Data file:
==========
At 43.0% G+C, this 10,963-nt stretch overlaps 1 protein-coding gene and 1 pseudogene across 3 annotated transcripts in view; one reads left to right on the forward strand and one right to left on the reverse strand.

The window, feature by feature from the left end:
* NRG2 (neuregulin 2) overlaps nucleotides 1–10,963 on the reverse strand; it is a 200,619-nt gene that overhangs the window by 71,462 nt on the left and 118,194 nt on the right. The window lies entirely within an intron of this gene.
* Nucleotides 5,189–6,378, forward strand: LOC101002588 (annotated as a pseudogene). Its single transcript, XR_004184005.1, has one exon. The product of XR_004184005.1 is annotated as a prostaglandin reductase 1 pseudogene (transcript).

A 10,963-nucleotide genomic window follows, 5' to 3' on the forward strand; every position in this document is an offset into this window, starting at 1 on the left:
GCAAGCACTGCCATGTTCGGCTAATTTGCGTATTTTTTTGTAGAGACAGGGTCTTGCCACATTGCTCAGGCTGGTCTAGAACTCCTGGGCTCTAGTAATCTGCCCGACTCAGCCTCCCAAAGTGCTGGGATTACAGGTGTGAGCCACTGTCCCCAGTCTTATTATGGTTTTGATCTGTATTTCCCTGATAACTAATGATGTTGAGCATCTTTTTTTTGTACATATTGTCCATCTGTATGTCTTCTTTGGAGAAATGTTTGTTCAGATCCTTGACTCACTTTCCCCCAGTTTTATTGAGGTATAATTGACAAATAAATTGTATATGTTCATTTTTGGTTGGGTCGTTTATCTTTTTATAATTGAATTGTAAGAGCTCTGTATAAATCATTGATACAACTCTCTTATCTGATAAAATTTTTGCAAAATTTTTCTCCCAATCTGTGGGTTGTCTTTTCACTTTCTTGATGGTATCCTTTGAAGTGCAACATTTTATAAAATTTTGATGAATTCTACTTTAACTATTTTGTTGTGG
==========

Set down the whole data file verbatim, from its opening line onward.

At 43.0% G+C, this 10,963-nt stretch overlaps 1 protein-coding gene and 1 pseudogene across 3 annotated transcripts in view; one reads left to right on the forward strand and one right to left on the reverse strand.

The window, feature by feature from the left end:
* NRG2 (neuregulin 2) overlaps nucleotides 1–10,963 on the reverse strand; it is a 200,619-nt gene that overhangs the window by 71,462 nt on the left and 118,194 nt on the right. The window lies entirely within an intron of this gene.
* Nucleotides 5,189–6,378, forward strand: LOC101002588 (annotated as a pseudogene). Its single transcript, XR_004184005.1, has one exon. The product of XR_004184005.1 is annotated as a prostaglandin reductase 1 pseudogene (transcript).

A 10,963-nucleotide genomic window follows, 5' to 3' on the forward strand; every position in this document is an offset into this window, starting at 1 on the left:
GCAAGCACTGCCATGTTCGGCTAATTTGCGTATTTTTTTGTAGAGACAGGGTCTTGCCACATTGCTCAGGCTGGTCTAGAACTCCTGGGCTCTAGTAATCTGCCCGACTCAGCCTCCCAAAGTGCTGGGATTACAGGTGTGAGCCACTGTCCCCAGTCTTATTATGGTTTTGATCTGTATTTCCCTGATAACTAATGATGTTGAGCATCTTTTTTTTGTACATATTGTCCATCTGTATGTCTTCTTTGGAGAAATGTTTGTTCAGATCCTTGACTCACTTTCCCCCAGTTTTATTGAGGTATAATTGACAAATAAATTGTATATGTTCATTTTTGGTTGGGTCGTTTATCTTTTTATAATTGAATTGTAAGAGCTCTGTATAAATCATTGATACAACTCTCTTATCTGATAAAATTTTTGCAAAATTTTTCTCCCAATCTGTGGGTTGTCTTTTCACTTTCTTGATGGTATCCTTTGAAGTGCAACATTTTATAAAATTTTGATGAATTCTACTTTAACTATTTTGTTGTGG